In my last post I talked about pair writing. This is a really great technique for creating effective content, but there is one potential challenge – it can be difficult to find a slot in the diary when you are both free, and even if you do, you’ve then got to find an available room. This is true of any collaborative working, but once again technology saves the day.
There are many different tools that you can use to collaborate on a writing project in real time, and in this post I will talk about some of the ones I have used over the last couple of years. I will also go through some of the pros and cons of each. This is not a comprehensive study of all the tools available; it’s based on my experiences, so I would encourage you to do some further research and try out the tools yourself.
All Imperial staff and students have access to Office365, which if you don’t know, has a whole suite of applications – everything from email to word processing and communications tools. For collaborative writing you can use Word online.
Unsurprisingly, this is an online version of Word. To use it you do not need to install anything, but instead you log in using your Imperial account. When you log in to Word online, the interface is very similar to the latest version of the desktop application, and most of the features and functionality are the same.
One big advantage over the standard Word is that more than one person can work on a document at the same time. The other person can access the document via a share link, so they don’t actually need to have an Office account themselves, so you can easily collaborate with someone outside of Imperial.
Once you are both logged into the document, you can make real time comments and changes which are clearly marked so both of you can see them. There is even a chat interface so you can discuss things as you go along.
You can find out more about Word online and all the Office365 apps on the ICT website.
This is a very popular one and has been around for a few years now. Google is very similar to Office online as it contains a suite of online office tools. This includes ‘Docs’ which is very similar to Word.
Like Word online, you can edit, comment and chat in real time, and the interface does not differ too much either.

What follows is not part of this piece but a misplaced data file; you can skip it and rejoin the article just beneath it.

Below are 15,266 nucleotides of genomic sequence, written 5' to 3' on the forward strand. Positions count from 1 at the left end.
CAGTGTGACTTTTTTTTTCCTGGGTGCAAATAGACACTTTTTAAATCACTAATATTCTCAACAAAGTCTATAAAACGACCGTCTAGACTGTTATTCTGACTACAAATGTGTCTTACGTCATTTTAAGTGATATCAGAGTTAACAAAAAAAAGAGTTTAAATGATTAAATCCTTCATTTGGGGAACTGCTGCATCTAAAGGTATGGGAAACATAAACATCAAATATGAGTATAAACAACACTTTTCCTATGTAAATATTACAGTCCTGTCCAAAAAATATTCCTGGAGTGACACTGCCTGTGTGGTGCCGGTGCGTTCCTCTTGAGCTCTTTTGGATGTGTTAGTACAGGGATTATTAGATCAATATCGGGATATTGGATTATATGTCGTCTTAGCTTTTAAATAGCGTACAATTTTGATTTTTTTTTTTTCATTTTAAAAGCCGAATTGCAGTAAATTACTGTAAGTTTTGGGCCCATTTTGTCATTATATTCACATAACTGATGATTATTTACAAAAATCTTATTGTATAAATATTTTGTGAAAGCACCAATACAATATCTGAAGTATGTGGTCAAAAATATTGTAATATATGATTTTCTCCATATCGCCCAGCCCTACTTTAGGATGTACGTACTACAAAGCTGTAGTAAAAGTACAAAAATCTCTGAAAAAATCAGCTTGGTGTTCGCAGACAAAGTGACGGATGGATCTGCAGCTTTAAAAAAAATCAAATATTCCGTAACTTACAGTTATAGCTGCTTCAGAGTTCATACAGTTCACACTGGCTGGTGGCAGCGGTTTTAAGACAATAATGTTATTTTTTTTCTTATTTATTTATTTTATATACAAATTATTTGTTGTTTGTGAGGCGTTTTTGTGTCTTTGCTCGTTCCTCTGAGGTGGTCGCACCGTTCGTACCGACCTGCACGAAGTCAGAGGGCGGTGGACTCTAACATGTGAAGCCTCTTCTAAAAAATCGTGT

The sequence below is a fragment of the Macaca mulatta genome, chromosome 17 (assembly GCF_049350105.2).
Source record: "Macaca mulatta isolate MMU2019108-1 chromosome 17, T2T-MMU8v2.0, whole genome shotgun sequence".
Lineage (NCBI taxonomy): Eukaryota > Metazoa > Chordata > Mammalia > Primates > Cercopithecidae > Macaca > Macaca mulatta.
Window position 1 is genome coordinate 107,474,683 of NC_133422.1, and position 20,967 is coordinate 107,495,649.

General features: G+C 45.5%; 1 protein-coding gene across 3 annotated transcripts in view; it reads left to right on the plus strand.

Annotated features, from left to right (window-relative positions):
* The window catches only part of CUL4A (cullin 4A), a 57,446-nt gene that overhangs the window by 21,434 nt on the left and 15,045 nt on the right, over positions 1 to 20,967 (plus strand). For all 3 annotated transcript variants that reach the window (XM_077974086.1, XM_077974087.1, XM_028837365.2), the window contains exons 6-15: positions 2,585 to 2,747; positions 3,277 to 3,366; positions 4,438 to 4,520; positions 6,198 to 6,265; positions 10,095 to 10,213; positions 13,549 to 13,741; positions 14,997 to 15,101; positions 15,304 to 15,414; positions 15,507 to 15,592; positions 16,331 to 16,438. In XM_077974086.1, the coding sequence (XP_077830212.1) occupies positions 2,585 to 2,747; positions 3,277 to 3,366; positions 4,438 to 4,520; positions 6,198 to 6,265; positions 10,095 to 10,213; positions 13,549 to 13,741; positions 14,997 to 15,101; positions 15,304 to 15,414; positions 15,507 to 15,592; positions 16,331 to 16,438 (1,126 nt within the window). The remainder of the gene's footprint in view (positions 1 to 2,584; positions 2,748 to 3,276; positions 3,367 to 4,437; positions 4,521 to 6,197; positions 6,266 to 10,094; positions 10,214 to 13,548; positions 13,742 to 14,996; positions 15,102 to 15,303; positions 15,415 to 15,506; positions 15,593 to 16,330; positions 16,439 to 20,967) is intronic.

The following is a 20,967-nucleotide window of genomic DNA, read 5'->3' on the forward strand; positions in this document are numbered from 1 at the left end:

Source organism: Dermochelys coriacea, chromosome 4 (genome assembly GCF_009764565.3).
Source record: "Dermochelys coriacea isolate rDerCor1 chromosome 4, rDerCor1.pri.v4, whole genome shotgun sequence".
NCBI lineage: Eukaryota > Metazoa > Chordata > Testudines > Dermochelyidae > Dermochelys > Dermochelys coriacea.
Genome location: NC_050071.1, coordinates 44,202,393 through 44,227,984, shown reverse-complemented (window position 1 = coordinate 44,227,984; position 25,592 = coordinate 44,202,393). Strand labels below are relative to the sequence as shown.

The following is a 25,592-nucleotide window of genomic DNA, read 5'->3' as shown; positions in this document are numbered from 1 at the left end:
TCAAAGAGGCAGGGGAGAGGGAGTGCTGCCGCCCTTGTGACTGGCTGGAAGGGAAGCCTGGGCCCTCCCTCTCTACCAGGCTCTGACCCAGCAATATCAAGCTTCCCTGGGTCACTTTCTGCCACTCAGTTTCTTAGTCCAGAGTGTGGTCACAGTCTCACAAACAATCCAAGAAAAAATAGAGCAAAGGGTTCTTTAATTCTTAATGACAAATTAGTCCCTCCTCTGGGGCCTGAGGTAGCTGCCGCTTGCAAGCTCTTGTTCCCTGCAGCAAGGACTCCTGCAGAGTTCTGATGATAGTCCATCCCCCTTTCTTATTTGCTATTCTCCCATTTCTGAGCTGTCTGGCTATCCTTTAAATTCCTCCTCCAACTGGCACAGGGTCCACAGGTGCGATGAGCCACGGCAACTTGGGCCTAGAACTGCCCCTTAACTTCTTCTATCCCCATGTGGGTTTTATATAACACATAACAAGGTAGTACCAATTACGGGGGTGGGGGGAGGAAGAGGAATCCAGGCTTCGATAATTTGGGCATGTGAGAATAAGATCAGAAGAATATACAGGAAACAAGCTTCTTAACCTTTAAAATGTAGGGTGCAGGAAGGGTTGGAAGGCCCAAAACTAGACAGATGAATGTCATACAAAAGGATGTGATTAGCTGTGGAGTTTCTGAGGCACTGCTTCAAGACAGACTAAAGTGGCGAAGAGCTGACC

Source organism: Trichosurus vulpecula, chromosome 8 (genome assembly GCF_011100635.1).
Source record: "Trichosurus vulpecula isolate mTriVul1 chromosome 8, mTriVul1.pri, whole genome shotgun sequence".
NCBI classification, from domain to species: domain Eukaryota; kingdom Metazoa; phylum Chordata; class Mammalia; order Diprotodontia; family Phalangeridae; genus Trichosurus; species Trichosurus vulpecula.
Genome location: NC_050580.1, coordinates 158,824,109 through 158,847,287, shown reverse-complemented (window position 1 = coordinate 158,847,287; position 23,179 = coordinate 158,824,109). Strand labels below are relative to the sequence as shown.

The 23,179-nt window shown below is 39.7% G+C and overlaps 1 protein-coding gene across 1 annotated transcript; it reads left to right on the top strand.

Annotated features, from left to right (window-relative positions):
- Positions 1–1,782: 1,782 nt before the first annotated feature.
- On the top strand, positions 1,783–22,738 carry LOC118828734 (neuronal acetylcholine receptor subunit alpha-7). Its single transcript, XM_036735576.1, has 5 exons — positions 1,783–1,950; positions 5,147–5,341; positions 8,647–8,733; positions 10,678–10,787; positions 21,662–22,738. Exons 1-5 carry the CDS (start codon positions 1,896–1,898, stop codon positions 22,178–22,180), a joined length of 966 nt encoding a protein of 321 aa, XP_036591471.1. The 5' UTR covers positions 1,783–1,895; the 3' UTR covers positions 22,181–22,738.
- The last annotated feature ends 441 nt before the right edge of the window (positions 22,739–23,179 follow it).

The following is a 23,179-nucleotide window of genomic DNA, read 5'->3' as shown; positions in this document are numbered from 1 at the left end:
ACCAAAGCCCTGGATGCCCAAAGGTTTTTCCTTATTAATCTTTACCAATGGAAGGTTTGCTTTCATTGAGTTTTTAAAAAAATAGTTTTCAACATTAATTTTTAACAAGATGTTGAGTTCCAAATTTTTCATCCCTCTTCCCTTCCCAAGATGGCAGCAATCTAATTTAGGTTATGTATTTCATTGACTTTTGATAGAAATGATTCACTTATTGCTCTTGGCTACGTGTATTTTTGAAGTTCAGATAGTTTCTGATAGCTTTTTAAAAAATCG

Google or Microsoft? Which should I choose?
Both Google Docs and Word Online are very similar, and are both free of charge at Imperial; the one you choose may be down to personal preference. I have used both fairly extensively over the years and although I slightly prefer the interface of Google docs, Office 365 is fully supported at Imperial, which is a big advantage especially if you run into technical issues. Word Online also uses OneDrive to store the documents, which is the recommended storage solution for work files at Imperial.
GatherContent (GC) differs from Google Docs and Word online as it is a bespoke tool for content creation and collation projects. These projects could involve teams of people all working on different pages. So, as the name suggests it provides the means to gather all the content together in one place so the project team can work on it.
As you can see in the image above, GC allows you to create the structure of your website and assign different people to collaborate on certain pages. These collaborators could be actively working together on writing the content or they may just be providing sign off. Having this structure presented like this is a really nice feature, as it allows you to see the information architecture as you work on the content rather than standalone documents.
Like Word online and Google docs, GC gives you an editor interface and allows multiple people to collaborate in real time, to make changes, and provide comments.
GatherContent: the verdict
GC is a great tool if you are working on a bigger content creation project such as a new website or major redesign, as you can put a full workflow for the project including all the stages and the different people involved. You can then put deadlines in for each stage and it will prompt people by email, if the deadline is looming. This is really handy if you don’t like nagging people.
The editor interface is clear and easy to use, but changes are not marked up as they are on Word online or Google Docs, and there is no chat interface. You would therefore need another tool if you wanted to chat in real time or you could of course pick up the phone.
The biggest downside of GatherContent compared to Microsoft and Google is the cost. While both Word and Docs are free to use here at Imperial, there is monthly/yearly charge for GC. If you are working on a larger complex website redesign or new website project involving lots of people then it is probably worth it, but if you are just editing a couple of pages or have a very small budget then you may want to consider the Google or Microsoft options.
There is a comparison between GC and Word and Google on GatherContent’s blog, which is worth reading if you are considering GC.
Need any more help?
Get in touch if you want to know more about using these tools to help you with pair writing.